The problem for students and the general public comes when one type of controversy is incorrectly interpreted as another. In the case of evolution, it is especially pernicious when a secondary scientific controversy is viewed as calling all of evolutionary theory into question and when a conflict between a scientific idea and non-scientific viewpoint is treated as a legitimate controversy within the scientific community. The former makes evolutionary theory seem poorly supported when, in fact, evolutionary theory is supported by many converging lines of evidence—from DNA sequences to fossils to computer simulations—and is accepted by the scientific community as the central organizing principle of biology. The latter opens the doors for presenting so-called “alternatives” to evolution in science classrooms and textbooks. Students who can recognize these different sorts of controversy are less likely to be misled about the degree to which evolutionary theory is supported and about the topics that have a legitimate place in science class.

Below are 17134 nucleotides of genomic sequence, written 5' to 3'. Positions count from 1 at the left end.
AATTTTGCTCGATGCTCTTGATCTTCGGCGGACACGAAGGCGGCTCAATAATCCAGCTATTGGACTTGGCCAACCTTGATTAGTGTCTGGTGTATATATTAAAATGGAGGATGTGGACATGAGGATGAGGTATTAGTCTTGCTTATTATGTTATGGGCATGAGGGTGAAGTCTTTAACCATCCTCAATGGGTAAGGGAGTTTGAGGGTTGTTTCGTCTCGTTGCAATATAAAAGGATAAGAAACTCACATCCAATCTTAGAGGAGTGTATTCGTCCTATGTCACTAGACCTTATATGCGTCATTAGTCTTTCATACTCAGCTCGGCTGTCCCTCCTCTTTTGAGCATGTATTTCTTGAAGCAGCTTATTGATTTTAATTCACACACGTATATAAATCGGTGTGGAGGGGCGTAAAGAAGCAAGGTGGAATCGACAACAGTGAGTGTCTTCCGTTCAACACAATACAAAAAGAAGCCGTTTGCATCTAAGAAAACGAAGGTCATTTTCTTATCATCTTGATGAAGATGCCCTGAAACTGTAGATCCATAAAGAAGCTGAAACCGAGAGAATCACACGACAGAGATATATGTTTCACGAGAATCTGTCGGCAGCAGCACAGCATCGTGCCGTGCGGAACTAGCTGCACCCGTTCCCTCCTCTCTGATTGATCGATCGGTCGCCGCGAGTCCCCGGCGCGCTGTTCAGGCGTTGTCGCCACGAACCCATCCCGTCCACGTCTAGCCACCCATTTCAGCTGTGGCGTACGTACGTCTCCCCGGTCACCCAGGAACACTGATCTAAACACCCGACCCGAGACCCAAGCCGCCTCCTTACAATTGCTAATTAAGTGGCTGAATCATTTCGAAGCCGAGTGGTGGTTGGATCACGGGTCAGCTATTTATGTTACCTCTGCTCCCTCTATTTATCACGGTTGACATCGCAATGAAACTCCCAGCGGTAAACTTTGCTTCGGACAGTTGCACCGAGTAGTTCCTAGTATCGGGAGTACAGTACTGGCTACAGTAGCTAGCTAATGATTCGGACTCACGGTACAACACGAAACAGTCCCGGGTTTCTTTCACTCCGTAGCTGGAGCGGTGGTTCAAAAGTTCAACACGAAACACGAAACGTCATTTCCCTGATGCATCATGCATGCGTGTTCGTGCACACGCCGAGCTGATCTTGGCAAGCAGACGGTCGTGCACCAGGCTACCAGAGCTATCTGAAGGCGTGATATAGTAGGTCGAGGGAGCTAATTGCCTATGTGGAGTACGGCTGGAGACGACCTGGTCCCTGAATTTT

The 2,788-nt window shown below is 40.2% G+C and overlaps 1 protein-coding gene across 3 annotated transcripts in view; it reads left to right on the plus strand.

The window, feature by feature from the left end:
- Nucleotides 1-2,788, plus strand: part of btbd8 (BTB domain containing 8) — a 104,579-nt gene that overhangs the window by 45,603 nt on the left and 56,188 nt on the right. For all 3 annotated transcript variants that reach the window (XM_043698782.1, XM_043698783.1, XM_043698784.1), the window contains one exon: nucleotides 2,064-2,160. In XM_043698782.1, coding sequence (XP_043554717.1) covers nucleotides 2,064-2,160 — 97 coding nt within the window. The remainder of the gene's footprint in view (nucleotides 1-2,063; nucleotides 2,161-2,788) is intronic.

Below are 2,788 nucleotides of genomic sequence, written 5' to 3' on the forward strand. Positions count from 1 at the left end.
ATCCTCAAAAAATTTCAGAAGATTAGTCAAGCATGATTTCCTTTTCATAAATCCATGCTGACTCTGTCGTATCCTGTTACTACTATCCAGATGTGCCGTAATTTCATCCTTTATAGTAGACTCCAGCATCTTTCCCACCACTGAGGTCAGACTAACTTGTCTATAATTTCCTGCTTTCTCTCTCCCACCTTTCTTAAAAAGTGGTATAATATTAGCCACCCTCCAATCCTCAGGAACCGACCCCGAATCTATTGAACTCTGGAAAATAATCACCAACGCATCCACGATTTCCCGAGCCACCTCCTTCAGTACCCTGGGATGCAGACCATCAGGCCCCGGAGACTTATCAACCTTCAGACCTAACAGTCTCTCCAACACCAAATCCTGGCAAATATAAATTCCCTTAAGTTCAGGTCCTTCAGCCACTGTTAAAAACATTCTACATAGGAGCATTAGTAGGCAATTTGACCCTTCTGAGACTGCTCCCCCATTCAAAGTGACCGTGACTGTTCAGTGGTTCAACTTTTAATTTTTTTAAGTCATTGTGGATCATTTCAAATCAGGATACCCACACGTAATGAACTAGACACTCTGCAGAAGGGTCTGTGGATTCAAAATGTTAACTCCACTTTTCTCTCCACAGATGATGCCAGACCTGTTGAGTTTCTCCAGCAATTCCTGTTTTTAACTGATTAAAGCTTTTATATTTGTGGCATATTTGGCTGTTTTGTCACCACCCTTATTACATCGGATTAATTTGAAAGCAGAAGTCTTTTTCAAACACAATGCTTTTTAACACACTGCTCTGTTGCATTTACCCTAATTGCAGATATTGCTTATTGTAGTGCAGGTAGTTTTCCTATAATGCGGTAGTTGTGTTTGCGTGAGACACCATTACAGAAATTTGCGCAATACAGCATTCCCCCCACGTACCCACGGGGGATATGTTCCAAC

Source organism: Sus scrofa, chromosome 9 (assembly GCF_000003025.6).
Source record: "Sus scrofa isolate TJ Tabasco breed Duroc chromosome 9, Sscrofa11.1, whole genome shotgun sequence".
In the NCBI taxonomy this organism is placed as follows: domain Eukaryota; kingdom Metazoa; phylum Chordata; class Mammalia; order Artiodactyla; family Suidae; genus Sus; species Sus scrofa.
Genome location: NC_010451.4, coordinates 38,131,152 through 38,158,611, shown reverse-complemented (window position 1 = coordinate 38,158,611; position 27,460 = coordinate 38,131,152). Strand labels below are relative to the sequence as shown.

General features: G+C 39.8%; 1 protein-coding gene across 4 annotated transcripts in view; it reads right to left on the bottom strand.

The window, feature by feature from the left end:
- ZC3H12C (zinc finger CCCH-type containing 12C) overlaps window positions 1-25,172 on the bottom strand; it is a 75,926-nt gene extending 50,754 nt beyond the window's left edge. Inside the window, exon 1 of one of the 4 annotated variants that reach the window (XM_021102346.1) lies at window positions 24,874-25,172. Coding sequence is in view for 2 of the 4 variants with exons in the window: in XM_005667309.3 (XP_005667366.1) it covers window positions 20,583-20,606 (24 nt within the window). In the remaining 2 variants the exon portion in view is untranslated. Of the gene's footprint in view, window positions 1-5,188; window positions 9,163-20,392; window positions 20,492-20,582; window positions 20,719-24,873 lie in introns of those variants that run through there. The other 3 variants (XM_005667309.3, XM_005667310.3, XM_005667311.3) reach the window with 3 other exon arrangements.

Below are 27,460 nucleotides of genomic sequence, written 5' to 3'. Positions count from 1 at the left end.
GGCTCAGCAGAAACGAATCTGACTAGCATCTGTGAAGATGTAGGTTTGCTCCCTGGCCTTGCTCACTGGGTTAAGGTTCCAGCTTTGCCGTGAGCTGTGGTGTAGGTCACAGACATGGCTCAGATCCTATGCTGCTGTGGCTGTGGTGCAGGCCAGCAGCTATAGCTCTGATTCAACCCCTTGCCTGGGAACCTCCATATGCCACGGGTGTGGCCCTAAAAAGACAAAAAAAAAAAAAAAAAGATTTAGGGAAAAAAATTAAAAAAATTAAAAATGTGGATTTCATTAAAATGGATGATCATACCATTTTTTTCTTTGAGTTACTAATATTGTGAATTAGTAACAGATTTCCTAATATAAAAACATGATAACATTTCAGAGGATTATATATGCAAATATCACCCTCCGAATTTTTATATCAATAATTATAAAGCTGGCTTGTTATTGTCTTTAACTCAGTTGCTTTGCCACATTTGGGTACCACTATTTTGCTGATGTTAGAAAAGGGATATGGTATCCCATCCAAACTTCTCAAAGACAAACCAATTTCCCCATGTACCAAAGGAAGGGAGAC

Teaching students to critically examine portrayals of science in the media and to understand the characteristics that distinguish science from non-science may require a little extra effort. After all, these topics are more nuanced than the steps of photosynthesis, meiosis, or even natural selection. However, the effort is justified. These topics, especially when embedded in a general understanding of the nature and process of science, are just as important for students to learn as is standard, biology content. In terms of evolution, a broad and accurate understanding of the nature of science will help students see evolutionary biology as a science like any other and recognize attacks on evolution for what they are: attacks of the scientific endeavor itself. More generally, it is essential for students to gain the skills to think critically about evidence, particularly when bombarded with conflicting representations of “scientific” evidence in the media. And because assessment of that data may critically affect one’s consumer choices, political and policy decisions, and health, students must understand the characteristics of scientific evidence and the strengths and limitations of science as an institution. Such an investment in our students’ understanding of the nature and process of science will ultimately result in a more scientifically literate society that is able to appreciate the pragmatic outcomes of science, distinguish science from non-science, and make decisions and judgments in a world increasingly informed and affected by the products of the scientific enterprise—and hopefully, one in which the jobs of evolution defenders like Eugenie Scott and the National Center for Science Education are made just a little easier.